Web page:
To experience this mesmerizing performance for yourself, I strongly suggest that you visit Mr. Bagby’s website.
Arlene Judith Klotzko, www.ConcertoNet.com, 08 March 2009
From Benjamin Bagby’s performances of 'Beowulf' at the Edinburgh International Festival (August, 2007)
…but when Benjamin Bagby speaks it is as if a thousand years have disappeared. I was sceptical about the pleasures of hearing 100 minutes of this ancient epic told in the original Anglo-Saxon with English surtitles. But something odd happens as Bagby begins to speak, chewing on some words as if they are meat or gristle, launching others like mournful songs. Suddenly you are caught up in the hypnotic rhythms of the story.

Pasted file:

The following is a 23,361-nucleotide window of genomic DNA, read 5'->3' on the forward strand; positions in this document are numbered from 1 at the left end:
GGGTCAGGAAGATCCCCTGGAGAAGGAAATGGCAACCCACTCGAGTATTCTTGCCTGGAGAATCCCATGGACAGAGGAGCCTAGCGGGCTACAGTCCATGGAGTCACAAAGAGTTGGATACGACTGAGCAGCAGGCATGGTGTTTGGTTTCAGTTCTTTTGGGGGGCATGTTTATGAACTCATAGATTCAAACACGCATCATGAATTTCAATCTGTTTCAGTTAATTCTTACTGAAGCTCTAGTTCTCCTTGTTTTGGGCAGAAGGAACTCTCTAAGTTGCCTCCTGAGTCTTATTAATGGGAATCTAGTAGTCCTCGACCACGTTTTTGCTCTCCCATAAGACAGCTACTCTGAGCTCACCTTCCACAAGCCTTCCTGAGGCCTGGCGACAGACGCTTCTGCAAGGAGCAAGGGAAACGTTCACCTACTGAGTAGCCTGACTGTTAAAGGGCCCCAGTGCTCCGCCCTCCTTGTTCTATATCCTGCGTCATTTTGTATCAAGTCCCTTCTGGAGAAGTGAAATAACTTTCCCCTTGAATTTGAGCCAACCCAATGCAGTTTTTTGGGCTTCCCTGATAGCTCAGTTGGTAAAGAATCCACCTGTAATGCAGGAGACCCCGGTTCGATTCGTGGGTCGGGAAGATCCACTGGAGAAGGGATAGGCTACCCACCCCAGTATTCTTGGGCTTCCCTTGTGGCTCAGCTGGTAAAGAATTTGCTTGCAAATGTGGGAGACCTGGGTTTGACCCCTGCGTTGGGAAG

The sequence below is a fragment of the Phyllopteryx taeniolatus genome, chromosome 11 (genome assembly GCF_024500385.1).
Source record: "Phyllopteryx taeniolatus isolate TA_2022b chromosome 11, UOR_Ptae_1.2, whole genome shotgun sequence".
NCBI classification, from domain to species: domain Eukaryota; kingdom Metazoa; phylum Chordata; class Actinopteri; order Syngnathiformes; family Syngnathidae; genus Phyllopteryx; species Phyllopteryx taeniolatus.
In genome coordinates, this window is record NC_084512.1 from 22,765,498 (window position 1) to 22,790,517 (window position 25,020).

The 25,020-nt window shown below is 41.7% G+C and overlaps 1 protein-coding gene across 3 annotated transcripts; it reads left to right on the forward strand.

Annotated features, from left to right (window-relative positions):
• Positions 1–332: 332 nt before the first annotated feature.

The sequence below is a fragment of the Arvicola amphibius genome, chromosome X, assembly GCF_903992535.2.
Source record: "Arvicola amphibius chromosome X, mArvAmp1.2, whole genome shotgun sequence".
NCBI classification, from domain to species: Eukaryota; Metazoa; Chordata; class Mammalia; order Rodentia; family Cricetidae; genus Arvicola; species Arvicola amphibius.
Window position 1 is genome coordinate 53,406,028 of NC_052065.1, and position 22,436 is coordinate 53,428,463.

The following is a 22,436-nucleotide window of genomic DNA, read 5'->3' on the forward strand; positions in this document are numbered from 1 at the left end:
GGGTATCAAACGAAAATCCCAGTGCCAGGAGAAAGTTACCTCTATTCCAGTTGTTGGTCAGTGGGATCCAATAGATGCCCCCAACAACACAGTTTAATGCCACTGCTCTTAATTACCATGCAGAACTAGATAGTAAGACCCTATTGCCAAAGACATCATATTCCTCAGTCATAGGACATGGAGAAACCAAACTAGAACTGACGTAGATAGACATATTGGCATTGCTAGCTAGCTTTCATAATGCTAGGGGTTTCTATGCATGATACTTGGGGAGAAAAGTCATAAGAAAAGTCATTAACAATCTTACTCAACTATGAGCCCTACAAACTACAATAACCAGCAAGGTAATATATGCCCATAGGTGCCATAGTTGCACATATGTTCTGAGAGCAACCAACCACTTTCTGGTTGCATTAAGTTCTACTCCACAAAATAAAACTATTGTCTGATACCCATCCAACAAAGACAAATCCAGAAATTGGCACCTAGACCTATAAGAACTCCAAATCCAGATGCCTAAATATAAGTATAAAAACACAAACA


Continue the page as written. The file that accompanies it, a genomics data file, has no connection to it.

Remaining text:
…this evening is a triumphant demonstration of the power of storytelling and our deep-seated need to share stories.
Part of the evening's power is that it suggests the concerns and characteristics of humans have not changed all that much.
I can't help feeling that the tale would be much better enjoyed around a roaring fire in a pub, but Bagby nonetheless holds you gripped, and his story seems urgently alive.
Guardian Unlimited (Manchester), August 20, 2007